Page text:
Business is booming.

Morgan Stanley: Mortgagepocalypse Soon | Financial Times

Rishi Sunak is prime minister, after the UK managed to get through an entire BoJo Cycle (opportunism, boosterism, lies, humiliating betrayal of the loyalists) in a matter of mere days — who says the national productivity puzzle can’t be solved?

Given the brief boost given to the pound by Johnson demonstrating he can, in fact, pull out, FT Alphaville is inclined to speculate the former PM simply wanted to make his next holiday a bit more affordable. With stable leadership now in place, it’s now plain sailing for the United Kingdom.

Oh, but the economy.

A lot of discussion over the past year has been about the cost of living crisis in terms of price inflation and energy bills. But the other major element is of course mortgage costs. Another vicious cycle: price are soaring —> your friendly, local central bank hikes rates —> now your mortgage is more expensive too. Thanks.

For anyone feeling relieved that the future of the UK is no longer in the hands of the Conservative party membership (we’re not going to get on our high horse about who has a mandate here), Morgan Stanley has a note out today that’s perfectly-timed to wipe the smile off your face. 🥰

A new PM for the UK is incoming, but we think the fiscal course is already changed. A recession awaits, and we forecast the BoE to hike much less than markets next year as growth slows…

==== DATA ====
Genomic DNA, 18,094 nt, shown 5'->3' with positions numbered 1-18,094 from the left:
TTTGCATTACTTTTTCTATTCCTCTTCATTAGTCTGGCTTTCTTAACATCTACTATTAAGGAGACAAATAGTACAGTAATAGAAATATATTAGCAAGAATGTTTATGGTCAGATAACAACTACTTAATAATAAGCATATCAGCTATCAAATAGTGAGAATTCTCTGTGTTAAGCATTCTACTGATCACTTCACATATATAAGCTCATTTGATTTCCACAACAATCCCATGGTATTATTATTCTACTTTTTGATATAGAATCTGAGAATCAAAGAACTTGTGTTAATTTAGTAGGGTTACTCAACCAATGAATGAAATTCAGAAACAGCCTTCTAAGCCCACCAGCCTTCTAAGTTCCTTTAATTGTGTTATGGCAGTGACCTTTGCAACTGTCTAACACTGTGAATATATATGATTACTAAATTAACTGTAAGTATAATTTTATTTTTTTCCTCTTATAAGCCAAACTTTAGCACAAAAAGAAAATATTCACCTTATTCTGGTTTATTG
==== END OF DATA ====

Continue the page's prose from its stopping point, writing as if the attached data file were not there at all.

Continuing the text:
Given short fixed-rate periods, 35-40% of UK mortgages may see higher rates in the next 12 months. Resets are significant for both banks and borrowers; ~6% new rates versus ~2% rates in the back book. With higher utility bills, a 6% mortgage rate could mean that 30-40% of UK households struggle to pay their mortgage.

Read that again. Up to four in ten UK mortgaged households may struggle to stay current on their house over the next year.

On the plus side, Andrew Sheets, Morgan Stanley’s chief cross-asset strategist, argues that “mortgage underwriting was of significantly higher quality than pre-GFC”. Bank investors may be (a little) relieved; households are probably not.

The further slides are . . . grim:

When Johnson’s leadership fell apart in the early summer, there was a sense that the Conservatives were operating in effectively suspended animation: determined to spend the summer playing to the party faithful despite the tough looming winter.

Now, three-and-a-half months later, we‘re down a monarch and a chunk of credibility, and up some kind of energy bill relief (although exactly what form it will take still seems somewhat up in the air). It would be a great thing to have a fully-functioning government right now. We know that’s a lot to ask though.

Source link

Comments are closed, but trackbacks and pingbacks are open.